BSA Decisions Ngā Whakatau a te Mana Whanonga Kaipāho

All BSA's decisions on complaints 1990-present

Hamill & Others and Television New Zealand Ltd - 2014-101

Members
  • Peter Radich (Chair)
  • Leigh Pearson
  • Te Raumawhitu Kupenga
  • Mary Anne Shanahan
Dated
Complainant
  • Sue Hamill, Don Richards, Amanda Vickers, Godfrey Waterhouse
Number
2014-101
Programme
ONE News
Channel/Station
TV ONE

Summary

[This summary does not form part of the decision.]

An item on ONE News reported on KPMG's latest report showing that banks collectively made a record profit in the last financial year. In the second part of the item the reporter gave a 'very basic explanation' of how banks 'make their money'. The Authority declined to uphold complaints that the item was inaccurate and misleading because it was based on the 'money multiplier' model rather than the 'fractional reserve banking' model. Although simplified, the explanation was generally correct.

Not Upheld: Accuracy


Introduction

[1]  An item on ONE News reported on KPMG's latest report showing that banks collectively made a record profit in the previous financial year. In the second part of the item the reporter gave a 'very basic explanation' of how banks 'make their money', using accompanying graphics, as follows:

Banks make about 25 percent of their money from moving money around and charging fees like account fees and automatic payment fees.
Seventy-five percent of their money is made from borrowing and lending money out. So if you put $100 in, the banks contribute, say, $10 of their own money and hold that money or capital in reserve. They then lend the $100 out charging, say, $7.25 in interest. They pay you $5 for lending it to them. Giving on average a margin of $2.25 (that's after tax $1.62) profit on the $10 they put in.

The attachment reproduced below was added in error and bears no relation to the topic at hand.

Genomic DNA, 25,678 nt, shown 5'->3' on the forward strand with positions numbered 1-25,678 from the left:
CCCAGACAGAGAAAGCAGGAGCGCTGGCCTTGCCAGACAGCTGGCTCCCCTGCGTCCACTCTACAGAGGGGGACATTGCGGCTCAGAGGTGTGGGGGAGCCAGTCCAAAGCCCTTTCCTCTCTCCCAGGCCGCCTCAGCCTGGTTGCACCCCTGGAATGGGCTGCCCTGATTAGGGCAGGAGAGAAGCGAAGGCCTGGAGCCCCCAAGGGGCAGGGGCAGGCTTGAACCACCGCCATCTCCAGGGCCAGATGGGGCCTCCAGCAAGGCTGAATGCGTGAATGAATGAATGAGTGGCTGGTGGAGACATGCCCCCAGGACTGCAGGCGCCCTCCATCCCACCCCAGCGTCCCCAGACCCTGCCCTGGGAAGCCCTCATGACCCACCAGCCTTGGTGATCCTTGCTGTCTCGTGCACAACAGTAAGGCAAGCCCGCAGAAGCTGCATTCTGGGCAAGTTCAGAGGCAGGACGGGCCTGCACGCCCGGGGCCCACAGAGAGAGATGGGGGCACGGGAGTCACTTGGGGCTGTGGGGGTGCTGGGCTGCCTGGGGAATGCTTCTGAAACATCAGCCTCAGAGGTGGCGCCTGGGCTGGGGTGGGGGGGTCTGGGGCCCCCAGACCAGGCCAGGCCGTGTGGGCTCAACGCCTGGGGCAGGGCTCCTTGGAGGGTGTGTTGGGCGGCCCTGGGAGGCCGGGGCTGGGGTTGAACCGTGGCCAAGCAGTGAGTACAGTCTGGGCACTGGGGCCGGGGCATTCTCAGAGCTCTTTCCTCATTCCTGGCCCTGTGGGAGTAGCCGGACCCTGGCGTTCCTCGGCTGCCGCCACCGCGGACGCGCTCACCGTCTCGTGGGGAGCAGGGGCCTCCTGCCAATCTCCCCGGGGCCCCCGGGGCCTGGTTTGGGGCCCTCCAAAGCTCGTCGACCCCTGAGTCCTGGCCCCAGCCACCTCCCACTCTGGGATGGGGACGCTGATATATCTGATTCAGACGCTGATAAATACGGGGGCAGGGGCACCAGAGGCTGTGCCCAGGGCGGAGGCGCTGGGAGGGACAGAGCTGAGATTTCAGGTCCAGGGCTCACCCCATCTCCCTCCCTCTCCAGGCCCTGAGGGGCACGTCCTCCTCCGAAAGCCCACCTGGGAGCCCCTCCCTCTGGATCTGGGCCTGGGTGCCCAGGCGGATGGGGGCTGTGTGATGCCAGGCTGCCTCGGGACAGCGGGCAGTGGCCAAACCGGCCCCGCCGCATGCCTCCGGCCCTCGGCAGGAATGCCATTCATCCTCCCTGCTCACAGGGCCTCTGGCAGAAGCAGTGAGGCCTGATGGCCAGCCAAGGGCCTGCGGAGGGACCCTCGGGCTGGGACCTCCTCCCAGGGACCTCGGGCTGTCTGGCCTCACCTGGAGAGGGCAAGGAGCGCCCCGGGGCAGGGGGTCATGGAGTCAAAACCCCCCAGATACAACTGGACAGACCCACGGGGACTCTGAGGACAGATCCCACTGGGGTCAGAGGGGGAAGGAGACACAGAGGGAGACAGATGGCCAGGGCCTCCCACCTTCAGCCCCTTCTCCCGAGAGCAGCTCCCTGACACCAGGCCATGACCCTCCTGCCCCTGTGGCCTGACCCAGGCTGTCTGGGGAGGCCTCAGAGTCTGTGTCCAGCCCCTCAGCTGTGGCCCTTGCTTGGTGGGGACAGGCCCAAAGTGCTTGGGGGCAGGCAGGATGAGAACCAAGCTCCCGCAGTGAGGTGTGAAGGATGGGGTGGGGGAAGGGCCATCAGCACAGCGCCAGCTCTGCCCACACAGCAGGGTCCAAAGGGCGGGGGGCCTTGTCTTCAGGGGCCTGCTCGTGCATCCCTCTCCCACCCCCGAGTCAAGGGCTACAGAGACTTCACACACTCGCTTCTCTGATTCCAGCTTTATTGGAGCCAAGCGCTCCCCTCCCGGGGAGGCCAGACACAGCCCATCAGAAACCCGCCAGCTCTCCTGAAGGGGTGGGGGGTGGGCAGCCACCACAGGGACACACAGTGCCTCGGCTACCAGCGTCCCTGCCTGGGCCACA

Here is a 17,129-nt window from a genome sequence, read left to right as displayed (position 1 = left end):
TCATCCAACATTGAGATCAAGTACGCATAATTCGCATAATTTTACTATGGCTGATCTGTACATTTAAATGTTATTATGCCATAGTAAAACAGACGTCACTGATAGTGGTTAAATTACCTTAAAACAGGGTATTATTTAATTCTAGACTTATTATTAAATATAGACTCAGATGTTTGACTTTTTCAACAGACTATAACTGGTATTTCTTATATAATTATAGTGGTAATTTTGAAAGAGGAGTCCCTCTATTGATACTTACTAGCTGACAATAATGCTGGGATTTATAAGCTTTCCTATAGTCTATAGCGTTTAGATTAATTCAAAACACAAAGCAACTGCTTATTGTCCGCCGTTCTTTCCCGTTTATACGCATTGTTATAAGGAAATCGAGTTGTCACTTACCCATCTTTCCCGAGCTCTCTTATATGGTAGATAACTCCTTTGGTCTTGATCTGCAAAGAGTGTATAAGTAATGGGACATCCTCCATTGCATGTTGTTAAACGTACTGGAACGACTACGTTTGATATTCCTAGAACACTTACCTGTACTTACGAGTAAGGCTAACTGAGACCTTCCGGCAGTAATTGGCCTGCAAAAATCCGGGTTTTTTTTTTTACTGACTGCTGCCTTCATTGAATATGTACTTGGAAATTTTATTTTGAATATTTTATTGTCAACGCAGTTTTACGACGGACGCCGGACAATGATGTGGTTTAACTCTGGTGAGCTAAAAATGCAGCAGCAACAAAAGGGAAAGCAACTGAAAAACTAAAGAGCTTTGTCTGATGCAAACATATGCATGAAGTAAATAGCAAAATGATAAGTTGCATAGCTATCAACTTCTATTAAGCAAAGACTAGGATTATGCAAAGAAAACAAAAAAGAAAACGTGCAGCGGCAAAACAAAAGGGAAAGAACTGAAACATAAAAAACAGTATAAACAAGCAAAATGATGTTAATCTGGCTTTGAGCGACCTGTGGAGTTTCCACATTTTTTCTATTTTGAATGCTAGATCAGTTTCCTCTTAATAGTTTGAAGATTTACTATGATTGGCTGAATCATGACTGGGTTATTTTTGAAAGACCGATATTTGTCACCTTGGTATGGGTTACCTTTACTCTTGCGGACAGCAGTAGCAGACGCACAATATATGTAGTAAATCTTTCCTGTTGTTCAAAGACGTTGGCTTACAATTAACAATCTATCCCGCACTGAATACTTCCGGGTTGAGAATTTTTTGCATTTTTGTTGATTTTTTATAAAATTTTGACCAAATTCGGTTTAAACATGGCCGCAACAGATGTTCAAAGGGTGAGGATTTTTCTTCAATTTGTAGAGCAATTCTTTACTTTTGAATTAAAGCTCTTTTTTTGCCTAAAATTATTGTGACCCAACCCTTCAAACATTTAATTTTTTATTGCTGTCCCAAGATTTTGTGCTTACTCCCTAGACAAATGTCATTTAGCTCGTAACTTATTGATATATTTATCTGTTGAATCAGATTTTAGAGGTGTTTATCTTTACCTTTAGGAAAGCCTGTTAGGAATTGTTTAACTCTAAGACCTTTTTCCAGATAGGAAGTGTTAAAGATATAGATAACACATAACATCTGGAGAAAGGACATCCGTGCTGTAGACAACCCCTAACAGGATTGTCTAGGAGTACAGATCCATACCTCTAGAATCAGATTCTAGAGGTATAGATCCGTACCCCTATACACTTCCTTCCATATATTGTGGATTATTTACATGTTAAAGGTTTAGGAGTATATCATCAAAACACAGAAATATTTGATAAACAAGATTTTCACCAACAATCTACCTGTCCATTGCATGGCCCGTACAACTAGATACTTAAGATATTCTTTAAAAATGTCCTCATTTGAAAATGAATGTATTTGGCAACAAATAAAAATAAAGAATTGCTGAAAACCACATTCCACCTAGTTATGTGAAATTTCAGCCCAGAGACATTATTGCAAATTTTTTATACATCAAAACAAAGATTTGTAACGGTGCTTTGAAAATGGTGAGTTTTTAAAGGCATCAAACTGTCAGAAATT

But if the borrower fails to pay their $7.25 in interest, the bank's income disappears. But it still has to pay your $5. So in this extreme example, if that continues for a couple of years it doesn't take long to eat up the bank's $10 of capital and the bank becomes insolvent.
[That] is a brief explanation of why it is so important for the banks to remain profitable.

[2]  Sue Hamill, Don Richards, Amanda Vickers and Godfrey Waterhouse complained that this explanation was inaccurate and misleading because it was based on the 'money multiplier' as opposed to the 'fractional reserve banking' model. They argued that 'fractional reserve banking' allows banks to hold less reserves than the amount of their customers' deposits, thus enabling them to make profits by charging interest on money created 'out of thin air'. The complainants essentially argued that the item misrepresented the current banking system as one based on the 'money multiplier' model.

[3]  The issue is whether the broadcast breached the accuracy standard, as set out in the Free-to-Air Television Code of Broadcasting Practice.

[4]  The item was broadcast on TV ONE on 10 July 2014. The members of the Authority have viewed a recording of the broadcast complained about and have read the correspondence listed in the Appendix.